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Integrated home dialysis model: facilitating home-to-home transition.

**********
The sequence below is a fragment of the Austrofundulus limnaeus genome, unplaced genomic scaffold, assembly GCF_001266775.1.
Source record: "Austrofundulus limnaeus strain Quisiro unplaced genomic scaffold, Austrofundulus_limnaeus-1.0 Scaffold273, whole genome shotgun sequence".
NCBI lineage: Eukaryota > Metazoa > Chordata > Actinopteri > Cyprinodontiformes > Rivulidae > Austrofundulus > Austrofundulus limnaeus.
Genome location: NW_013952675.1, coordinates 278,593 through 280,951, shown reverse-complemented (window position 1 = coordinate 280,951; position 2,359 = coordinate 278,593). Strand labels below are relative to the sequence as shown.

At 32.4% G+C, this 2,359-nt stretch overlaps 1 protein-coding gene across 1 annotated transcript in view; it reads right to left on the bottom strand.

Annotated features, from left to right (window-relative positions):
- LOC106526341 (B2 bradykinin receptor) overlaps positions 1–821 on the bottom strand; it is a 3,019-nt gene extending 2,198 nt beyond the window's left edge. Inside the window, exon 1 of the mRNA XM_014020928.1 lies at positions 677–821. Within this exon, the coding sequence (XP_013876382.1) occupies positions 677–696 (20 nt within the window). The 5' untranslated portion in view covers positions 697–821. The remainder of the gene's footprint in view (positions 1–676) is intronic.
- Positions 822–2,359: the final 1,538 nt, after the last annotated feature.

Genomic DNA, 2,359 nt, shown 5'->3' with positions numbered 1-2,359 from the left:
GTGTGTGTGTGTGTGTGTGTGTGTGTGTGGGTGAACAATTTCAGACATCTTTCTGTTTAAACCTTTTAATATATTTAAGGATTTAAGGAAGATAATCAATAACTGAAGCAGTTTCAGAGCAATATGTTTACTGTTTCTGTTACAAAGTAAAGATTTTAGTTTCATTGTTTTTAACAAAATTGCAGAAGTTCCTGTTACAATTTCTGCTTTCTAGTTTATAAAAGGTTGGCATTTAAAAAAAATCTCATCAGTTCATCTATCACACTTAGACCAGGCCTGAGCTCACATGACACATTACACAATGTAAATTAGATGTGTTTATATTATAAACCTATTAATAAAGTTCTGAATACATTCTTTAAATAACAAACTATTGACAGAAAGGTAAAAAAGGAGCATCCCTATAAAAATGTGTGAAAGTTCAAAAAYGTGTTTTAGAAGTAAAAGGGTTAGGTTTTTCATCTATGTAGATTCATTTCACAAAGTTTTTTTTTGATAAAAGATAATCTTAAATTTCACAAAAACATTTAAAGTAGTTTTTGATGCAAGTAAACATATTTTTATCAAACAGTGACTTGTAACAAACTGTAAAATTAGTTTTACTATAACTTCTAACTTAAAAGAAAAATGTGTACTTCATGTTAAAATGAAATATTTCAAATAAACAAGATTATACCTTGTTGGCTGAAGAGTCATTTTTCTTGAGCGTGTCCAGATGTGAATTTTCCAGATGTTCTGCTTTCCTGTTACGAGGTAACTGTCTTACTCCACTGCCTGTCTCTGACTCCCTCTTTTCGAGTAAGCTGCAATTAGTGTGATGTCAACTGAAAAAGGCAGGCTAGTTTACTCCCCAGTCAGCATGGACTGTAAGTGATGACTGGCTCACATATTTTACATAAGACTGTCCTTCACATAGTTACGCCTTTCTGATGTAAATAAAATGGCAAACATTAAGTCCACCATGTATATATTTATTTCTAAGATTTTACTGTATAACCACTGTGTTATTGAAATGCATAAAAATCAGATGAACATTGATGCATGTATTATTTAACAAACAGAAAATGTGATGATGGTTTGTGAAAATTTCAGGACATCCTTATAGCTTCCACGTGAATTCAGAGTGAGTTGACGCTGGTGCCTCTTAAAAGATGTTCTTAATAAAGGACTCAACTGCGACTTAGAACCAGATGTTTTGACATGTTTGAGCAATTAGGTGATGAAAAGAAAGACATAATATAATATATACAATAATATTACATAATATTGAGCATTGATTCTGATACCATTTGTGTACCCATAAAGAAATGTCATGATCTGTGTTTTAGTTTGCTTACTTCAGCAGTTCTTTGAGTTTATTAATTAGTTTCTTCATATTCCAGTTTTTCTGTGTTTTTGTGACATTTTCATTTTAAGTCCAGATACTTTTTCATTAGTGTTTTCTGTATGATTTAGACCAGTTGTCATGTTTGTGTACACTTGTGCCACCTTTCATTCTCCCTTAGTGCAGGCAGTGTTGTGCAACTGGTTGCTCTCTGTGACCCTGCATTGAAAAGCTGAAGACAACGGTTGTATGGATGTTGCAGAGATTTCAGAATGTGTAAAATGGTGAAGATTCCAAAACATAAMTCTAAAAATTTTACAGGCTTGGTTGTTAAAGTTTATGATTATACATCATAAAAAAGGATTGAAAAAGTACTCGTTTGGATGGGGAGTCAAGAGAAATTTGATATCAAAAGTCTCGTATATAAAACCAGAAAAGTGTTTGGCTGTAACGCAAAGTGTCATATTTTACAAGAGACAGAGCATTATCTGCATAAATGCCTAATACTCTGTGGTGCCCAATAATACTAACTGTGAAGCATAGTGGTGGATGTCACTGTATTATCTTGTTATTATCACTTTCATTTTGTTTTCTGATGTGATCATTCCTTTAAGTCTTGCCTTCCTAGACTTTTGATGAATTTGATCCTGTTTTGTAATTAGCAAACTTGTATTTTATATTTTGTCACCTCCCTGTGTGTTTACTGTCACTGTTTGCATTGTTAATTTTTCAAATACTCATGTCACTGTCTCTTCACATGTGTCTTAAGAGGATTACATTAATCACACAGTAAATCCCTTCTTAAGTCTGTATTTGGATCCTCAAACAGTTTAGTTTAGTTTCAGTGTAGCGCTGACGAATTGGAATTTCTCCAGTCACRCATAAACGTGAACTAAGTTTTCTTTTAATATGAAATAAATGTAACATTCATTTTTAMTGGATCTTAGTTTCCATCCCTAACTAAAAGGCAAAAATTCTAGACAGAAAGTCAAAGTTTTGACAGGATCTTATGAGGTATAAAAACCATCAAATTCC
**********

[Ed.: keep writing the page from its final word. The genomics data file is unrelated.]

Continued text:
Peritoneal dialysis (PD) and home hemodialysis (HHD) are the two home dialysis modalities offered to patients. They promote patient autonomy, enhance independence, and are generally associated with better quality of life compared to facility hemodialysis. PD offers some advantages (enhanced flexibility, ability to travel, preservation of residual kidney function, and vascular access sites) but few patients remain on PD indefinitely due to peritonitis and other complications. By contrast, HHD incurs longer and more intensive training combined with increased upfront health costs compared to PD, but is easier to sustain in the long term. As a result, the integrated home dialysis model was proposed to combine the advantages of both home-based dialysis modalities. In this paradigm, patients are encouraged to initiate dialysis on PD and transfer to HHD after PD termination. Available evidence demonstrates the feasibility and safety of this approach and some observational studies have shown that patients who undergo the PD-to-HHD transition have clinical outcomes comparable to patients who initiate dialysis directly on HHD. Nevertheless, the prevalence of PD-to-HHD transfers remains low, reflecting the multiple barriers that prevent the full uptake of home-to-home transitions, notably a lack of awareness about the model, home-care "burnout," clinical inertia after a transfer to facility HD, suboptimal integration of PD and HHD centers, and insufficient funding for home dialysis programs. In this review, we will examine the conceptual advantages and disadvantages of integrated home dialysis, present the evidence that underlies it, identify challenges that prevent its success and finally, propose solutions to increase its adoption.

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